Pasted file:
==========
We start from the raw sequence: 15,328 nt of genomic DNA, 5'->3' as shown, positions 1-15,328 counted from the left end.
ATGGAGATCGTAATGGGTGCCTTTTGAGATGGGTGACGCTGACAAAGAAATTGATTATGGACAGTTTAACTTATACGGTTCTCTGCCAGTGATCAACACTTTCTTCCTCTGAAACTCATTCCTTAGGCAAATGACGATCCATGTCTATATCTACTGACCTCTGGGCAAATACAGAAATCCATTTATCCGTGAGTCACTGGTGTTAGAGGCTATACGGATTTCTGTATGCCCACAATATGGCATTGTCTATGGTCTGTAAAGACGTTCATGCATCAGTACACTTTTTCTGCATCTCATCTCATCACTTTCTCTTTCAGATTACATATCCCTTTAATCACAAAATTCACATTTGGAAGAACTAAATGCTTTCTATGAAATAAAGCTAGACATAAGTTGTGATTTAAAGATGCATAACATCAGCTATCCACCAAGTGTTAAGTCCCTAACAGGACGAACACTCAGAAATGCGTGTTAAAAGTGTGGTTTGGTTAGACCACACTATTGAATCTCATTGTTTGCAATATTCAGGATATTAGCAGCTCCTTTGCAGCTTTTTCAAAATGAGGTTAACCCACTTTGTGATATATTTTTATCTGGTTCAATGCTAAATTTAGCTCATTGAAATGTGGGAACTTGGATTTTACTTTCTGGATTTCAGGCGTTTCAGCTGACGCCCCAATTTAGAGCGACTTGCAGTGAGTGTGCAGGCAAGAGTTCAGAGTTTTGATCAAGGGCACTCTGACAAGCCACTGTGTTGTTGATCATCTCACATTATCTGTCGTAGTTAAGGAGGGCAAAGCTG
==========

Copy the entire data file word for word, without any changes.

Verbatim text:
We start from the raw sequence: 15,328 nt of genomic DNA, 5'->3' as shown, positions 1-15,328 counted from the left end.
ATGGAGATCGTAATGGGTGCCTTTTGAGATGGGTGACGCTGACAAAGAAATTGATTATGGACAGTTTAACTTATACGGTTCTCTGCCAGTGATCAACACTTTCTTCCTCTGAAACTCATTCCTTAGGCAAATGACGATCCATGTCTATATCTACTGACCTCTGGGCAAATACAGAAATCCATTTATCCGTGAGTCACTGGTGTTAGAGGCTATACGGATTTCTGTATGCCCACAATATGGCATTGTCTATGGTCTGTAAAGACGTTCATGCATCAGTACACTTTTTCTGCATCTCATCTCATCACTTTCTCTTTCAGATTACATATCCCTTTAATCACAAAATTCACATTTGGAAGAACTAAATGCTTTCTATGAAATAAAGCTAGACATAAGTTGTGATTTAAAGATGCATAACATCAGCTATCCACCAAGTGTTAAGTCCCTAACAGGACGAACACTCAGAAATGCGTGTTAAAAGTGTGGTTTGGTTAGACCACACTATTGAATCTCATTGTTTGCAATATTCAGGATATTAGCAGCTCCTTTGCAGCTTTTTCAAAATGAGGTTAACCCACTTTGTGATATATTTTTATCTGGTTCAATGCTAAATTTAGCTCATTGAAATGTGGGAACTTGGATTTTACTTTCTGGATTTCAGGCGTTTCAGCTGACGCCCCAATTTAGAGCGACTTGCAGTGAGTGTGCAGGCAAGAGTTCAGAGTTTTGATCAAGGGCACTCTGACAAGCCACTGTGTTGTTGATCATCTCACATTATCTGTCGTAGTTAAGGAGGGCAAAGCTG